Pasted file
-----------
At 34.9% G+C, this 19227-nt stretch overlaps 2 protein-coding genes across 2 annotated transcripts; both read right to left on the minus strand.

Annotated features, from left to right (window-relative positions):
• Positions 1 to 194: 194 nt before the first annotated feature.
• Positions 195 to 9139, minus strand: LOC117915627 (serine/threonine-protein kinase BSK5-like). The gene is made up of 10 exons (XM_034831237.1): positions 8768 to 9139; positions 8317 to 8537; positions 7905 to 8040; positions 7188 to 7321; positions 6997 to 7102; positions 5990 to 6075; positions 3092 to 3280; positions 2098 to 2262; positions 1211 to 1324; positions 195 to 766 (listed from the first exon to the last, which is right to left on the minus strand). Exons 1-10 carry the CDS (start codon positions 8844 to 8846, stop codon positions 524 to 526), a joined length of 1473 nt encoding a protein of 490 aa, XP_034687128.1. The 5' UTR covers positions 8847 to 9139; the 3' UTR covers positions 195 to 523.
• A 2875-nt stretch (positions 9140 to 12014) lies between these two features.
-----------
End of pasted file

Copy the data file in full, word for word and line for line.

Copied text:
At 34.9% G+C, this 19227-nt stretch overlaps 2 protein-coding genes across 2 annotated transcripts; both read right to left on the minus strand.

Annotated features, from left to right (window-relative positions):
• Positions 1 to 194: 194 nt before the first annotated feature.
• Positions 195 to 9139, minus strand: LOC117915627 (serine/threonine-protein kinase BSK5-like). The gene is made up of 10 exons (XM_034831237.1): positions 8768 to 9139; positions 8317 to 8537; positions 7905 to 8040; positions 7188 to 7321; positions 6997 to 7102; positions 5990 to 6075; positions 3092 to 3280; positions 2098 to 2262; positions 1211 to 1324; positions 195 to 766 (listed from the first exon to the last, which is right to left on the minus strand). Exons 1-10 carry the CDS (start codon positions 8844 to 8846, stop codon positions 524 to 526), a joined length of 1473 nt encoding a protein of 490 aa, XP_034687128.1. The 5' UTR covers positions 8847 to 9139; the 3' UTR covers positions 195 to 523.
• A 2875-nt stretch (positions 9140 to 12014) lies between these two features.